From this argument we could further suggest that we shouldn’t have a strong opinion about illegal immigration unless we ourselves are immigrants, or that the only people who should have an opinion on science funding are actual researchers (wait...I kinda like that one...).   It says that our opinions matter only if the politics directly influence our lives.  Certainly the opinions of those most affected should be strongly considered when coming to a conclusion on any issue thanks to their personal account of the situation, but it is not the person but the argument that should have the final say.  

The worst part of this argument for me is that this argument seems to only apply if the Y-chromosome bearer disagrees with aspects of women’s rights.  My opinions are and have been welcome for some time, and I suspect they will continue to be welcome as long as I continue to support women's rights.   Though I doubt it, should I come to a conclusion that abortion should be illegal, or that women are made of sand and should be treated as such, I'd hate for my thoughts to be disregarded simply because I'm no longer playing for the home team.  I'd much rather they be disregarded because I had a massive head injury so I'm clearly not thinking straight, or because one of my assumptions was invalid.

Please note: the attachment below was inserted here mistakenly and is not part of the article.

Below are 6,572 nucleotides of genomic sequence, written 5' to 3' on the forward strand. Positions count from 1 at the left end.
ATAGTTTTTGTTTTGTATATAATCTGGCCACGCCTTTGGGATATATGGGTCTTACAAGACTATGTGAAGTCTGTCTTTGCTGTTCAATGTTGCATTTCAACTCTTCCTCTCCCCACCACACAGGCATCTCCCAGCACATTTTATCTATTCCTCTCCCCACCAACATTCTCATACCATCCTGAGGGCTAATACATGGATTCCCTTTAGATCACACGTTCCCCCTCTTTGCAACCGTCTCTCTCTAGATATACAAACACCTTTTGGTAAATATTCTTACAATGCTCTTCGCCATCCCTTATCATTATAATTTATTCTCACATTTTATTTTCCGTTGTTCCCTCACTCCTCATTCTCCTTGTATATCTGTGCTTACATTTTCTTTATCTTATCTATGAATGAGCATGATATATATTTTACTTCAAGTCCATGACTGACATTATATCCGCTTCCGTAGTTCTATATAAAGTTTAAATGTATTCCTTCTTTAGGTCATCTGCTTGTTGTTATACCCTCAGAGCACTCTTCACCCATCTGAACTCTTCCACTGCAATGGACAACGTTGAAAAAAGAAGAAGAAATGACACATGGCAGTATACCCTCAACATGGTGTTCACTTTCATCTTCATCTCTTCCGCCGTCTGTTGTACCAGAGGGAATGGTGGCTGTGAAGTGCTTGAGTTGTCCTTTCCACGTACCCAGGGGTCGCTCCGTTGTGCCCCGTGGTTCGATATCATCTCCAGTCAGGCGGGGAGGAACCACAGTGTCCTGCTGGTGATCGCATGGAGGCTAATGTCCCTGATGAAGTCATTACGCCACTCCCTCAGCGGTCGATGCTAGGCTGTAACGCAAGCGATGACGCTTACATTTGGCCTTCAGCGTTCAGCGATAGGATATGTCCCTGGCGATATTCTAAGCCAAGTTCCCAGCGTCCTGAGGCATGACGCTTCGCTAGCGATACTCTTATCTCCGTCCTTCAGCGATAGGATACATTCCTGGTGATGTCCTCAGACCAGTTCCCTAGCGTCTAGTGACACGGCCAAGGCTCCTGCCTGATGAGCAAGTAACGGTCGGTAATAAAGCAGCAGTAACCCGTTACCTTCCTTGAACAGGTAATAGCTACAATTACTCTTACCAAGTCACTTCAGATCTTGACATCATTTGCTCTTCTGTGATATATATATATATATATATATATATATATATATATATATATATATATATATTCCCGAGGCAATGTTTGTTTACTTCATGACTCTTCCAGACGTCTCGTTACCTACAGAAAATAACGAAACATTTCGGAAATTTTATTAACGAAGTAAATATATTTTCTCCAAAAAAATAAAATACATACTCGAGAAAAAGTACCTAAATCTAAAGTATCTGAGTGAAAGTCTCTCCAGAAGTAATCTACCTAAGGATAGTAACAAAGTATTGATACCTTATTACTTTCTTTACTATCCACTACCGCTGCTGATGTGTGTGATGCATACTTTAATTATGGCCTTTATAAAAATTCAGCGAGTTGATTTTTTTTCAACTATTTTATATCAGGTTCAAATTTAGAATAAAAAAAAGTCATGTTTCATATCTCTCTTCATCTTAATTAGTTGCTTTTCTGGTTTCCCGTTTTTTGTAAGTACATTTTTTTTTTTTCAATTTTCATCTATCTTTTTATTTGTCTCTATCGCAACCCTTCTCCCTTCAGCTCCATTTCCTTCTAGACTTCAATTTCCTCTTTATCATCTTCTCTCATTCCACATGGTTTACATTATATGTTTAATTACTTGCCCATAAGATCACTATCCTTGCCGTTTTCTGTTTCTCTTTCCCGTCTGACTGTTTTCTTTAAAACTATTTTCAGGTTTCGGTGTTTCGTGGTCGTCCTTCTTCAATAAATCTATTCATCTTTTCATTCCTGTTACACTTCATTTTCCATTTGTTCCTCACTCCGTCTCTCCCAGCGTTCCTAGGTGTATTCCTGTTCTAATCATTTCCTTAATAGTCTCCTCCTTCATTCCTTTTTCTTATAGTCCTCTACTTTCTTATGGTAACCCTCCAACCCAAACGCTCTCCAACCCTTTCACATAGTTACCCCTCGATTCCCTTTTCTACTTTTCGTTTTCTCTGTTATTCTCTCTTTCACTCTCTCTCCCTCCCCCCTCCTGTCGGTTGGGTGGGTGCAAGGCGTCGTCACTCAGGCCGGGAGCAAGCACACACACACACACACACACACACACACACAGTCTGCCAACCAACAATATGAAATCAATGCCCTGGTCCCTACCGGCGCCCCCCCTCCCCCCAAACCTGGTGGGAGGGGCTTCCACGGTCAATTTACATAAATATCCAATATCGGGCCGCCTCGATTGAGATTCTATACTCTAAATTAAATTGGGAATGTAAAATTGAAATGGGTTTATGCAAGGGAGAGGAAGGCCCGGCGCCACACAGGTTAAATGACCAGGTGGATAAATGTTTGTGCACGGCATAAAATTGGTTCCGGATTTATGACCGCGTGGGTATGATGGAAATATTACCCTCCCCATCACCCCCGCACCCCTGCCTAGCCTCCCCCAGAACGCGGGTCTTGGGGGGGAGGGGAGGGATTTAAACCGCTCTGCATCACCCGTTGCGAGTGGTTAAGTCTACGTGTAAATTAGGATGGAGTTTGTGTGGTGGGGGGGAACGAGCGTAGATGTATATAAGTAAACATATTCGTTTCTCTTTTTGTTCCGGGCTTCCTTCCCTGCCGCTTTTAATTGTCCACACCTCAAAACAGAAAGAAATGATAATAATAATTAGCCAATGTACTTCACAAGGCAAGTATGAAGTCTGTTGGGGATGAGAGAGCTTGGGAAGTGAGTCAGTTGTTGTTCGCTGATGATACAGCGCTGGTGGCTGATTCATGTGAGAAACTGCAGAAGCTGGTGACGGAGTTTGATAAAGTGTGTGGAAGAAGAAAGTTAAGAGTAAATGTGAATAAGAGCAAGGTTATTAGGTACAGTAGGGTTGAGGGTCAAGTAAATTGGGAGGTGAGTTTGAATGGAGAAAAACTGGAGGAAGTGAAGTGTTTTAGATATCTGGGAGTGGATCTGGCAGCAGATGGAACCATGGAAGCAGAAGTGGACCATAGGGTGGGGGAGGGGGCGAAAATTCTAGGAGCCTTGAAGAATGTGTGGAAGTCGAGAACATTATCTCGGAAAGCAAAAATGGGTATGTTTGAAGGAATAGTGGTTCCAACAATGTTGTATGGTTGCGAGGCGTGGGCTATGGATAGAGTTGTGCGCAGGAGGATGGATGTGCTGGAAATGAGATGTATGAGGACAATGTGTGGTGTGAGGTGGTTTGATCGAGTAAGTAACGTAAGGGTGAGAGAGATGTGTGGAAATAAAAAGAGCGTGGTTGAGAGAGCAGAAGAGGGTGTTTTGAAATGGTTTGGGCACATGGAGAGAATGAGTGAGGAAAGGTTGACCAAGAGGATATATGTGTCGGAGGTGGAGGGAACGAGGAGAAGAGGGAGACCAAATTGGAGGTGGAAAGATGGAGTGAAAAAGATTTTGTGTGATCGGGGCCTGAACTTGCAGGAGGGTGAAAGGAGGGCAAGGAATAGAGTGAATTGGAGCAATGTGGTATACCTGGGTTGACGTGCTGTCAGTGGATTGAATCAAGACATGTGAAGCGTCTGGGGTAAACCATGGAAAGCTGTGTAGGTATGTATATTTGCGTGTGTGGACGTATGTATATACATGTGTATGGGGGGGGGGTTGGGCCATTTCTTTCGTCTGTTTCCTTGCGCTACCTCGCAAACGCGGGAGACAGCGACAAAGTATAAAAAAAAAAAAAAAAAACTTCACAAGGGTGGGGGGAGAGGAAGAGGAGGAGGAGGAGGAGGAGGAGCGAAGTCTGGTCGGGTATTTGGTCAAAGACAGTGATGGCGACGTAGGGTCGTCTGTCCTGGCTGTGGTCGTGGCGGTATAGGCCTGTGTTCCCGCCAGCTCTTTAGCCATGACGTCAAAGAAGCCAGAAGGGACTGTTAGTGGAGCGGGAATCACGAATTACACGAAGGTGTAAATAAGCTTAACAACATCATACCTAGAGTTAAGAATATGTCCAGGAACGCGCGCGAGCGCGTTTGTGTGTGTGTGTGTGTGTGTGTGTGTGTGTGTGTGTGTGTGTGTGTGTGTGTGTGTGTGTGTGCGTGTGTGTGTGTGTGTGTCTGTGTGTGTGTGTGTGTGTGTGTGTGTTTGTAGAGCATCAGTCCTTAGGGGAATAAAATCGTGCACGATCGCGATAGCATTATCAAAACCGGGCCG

These arguments against women’s rights are bad arguments.  This treatment dismisses a contrary argument based on the source, when instead it should be dismissed because it’s a bad argument. We shouldn't cry foul because the arguments are coming from men, as it’s an easy claim for the opposition to ignore. I've met anti-abortion women, and their arguments are no better than those of the anti-abortion men. All they need is to bring forth a Sarah Palin or similar and the argument is invalid.  Instead of making our own logical fallacies that are as persuasive as a wet dog, I'd rather we stick to the solid, hard-to-refute arguments that women are people and deserve fair and just treatment.